Baton Rouge’s spring festival lineup draws artists and creatives from all over the state

In most places, the seasons are divided into winter, spring, summer or fall. Here, it’s more like football season, crawfish season, Mardi Gras season and, of course, festival season.

When the sunny days come out to play, there’s no shortage of fests to enjoy in Baton Rouge.

Looking to try out new flavors? Wanting to expand your music tastes? Curious about crafting tiki cocktails? Yep, we have a festival for that. Dust off your lawn chairs, work up your appetite and lace up those walking shoes (or slip on the rain boots) because this year’s festival season is packed with opportunities to immerse yourself in local culture.

225 spoke with some of this year’s performers, presenters and artists to find out what’s notable about this year’s festival season:

March 22-24

LA Tiki Festival

Various locations

Celebrate Polynesian culture with food, seminars, music and tiki cocktails at the second annual LA Tiki Festival. Grab the umbrellas, you’re going to need them—for your drink, duh!

Courtesy Steven Dupuy
Courtesy Steven Dupuy

225 spoke with Steven Dupuy, who mixes up tiki drinks at his home bar dubbed the Drunken Parrot Pub. He’ll be traveling from Mandeville to host a seminar about localizing tiki cocktails at this year’s fest.


Tell us a little bit about your seminar at the festival.

“I’m doing (a presentation on) using Louisiana rums in tiki drinks. In the world of tiki, they tend to discuss specific rums, and so I have been using Louisiana rums to replicate some of those same flavors that you would get in a tiki drink.”

What else can attendees expect this year?

“We’re actually going to a true tiki bar at Bayou Teche. … We are visiting another distillery, Wildcat Brothers, which is a great Louisiana distillery. I think that’ll be fun, as well. And, of course, Saturday night at Soji is going to be quite an experience. It’ll be a lot of fun for people to eat and enjoy the drinks there.”

April 6 + 7

The Flower Fest


It’s time to stop and smell the roses—along with the tulips, marigolds, daisies and all the other blooming florals at this year’s Flower Fest benefiting St. Jude Children’s Research Hospital. Here, you’ll find a little bit of everything, from art vendors and food trucks to live entertainment and, of course, larger-than-life floral sculptures.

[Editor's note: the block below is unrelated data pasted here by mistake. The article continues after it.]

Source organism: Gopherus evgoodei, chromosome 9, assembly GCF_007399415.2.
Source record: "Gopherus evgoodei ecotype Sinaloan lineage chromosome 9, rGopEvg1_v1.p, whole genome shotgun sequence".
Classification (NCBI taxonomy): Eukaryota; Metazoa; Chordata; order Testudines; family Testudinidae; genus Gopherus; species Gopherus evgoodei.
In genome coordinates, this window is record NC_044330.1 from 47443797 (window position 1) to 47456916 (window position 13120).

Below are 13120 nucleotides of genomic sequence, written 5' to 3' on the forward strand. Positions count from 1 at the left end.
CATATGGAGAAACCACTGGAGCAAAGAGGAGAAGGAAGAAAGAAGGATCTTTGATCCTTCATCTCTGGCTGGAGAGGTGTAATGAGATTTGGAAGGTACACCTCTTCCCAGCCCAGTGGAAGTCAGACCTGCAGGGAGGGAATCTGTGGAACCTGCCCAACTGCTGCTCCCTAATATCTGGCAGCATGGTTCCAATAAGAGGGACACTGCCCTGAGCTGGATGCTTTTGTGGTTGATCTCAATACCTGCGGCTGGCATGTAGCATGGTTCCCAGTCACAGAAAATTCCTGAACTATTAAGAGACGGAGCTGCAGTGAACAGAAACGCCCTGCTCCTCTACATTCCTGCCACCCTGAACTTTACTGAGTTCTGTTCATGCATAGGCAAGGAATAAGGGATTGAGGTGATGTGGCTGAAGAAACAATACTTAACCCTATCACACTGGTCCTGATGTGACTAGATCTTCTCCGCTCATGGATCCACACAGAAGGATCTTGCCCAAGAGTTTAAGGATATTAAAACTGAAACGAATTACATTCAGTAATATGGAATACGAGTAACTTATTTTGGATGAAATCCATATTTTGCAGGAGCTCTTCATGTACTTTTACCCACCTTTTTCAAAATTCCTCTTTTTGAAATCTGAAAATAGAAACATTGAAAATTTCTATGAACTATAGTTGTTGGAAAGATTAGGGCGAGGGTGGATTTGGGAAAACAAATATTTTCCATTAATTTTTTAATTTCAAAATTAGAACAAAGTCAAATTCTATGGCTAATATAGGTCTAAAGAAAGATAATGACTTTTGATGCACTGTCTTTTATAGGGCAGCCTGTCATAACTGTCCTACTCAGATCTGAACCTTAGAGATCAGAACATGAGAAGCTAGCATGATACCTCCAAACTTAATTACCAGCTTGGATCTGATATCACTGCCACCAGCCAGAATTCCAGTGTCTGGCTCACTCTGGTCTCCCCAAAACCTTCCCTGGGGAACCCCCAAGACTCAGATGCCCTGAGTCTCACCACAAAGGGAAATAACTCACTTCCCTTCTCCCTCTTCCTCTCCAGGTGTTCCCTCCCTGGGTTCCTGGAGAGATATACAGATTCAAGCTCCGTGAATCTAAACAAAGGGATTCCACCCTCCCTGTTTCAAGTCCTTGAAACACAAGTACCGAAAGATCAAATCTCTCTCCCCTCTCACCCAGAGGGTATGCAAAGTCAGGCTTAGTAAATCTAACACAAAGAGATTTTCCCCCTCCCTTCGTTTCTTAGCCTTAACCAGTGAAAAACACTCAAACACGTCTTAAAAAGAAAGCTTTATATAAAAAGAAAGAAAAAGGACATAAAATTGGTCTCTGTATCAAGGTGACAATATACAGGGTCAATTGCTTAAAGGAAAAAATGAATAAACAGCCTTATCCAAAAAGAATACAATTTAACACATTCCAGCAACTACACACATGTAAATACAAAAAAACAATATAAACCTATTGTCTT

Returning for the third time to the petal-filled competition is The Floral Hive. Duo Lauren Landry and Janee Autin make the trek from Thibodaux each year and are eager to craft something for this year’s “Once Upon a Dream” theme.

File photo by Ariana Allison

What can you share about your floral structure for this year? 

“This year’s theme is so cool, because people might not realize you can go many ways with it. ‘Once upon…’ you think, fairy tales and princesses. But, it’s also ‘Once Upon a Dream,’ so people might have creations that imitate what they think a visualization of a dream would be. … I’m not going to say what way we’re necessarily going, and we might be doing a little bit of a mix. But I will say to think of your own storyline. … Our creation is based on nodding to your own storyline.”

April 19-21

Baton Rouge Blues Festival

Downtown Baton Rouge

Known as one of the oldest blues festivals in the country, the Baton Rouge Blues Festival draws large crowds of music lovers annually with its swamp blues melodies, tasty food vendors and open-air environment. The free, three-day music fest boasts a packed lineup including local favorites like Kenny Neal, Henry Turner Jr. and first-timers the Michael Foster Project.

John Gray—trumpeter, longtime part of the Michael Foster Project and member of the Baton Rouge Blues Festival & Foundation board of directors—shares his insight on the festival and his excitement for performing this year.

Photo courtesy John Gray

What are you most looking forward to at this year’s fest?

“To connect with audiences out there, have some fun with them and get them out dancing. … We want to pay homage to those musicians that we’ve lost from the blues community that we know and just have a good time connecting with the audience.”

How does the Blues Festival make Baton Rouge better?

“It’s a two-fold thing: being able to highlight the musicians that are here and also expose fans who are here to music that’s outside of our locale.”

Find a full calendar of Baton Rouge’s spring festivals here.

This article was originally published in the March 2024 issue of 225 magazine.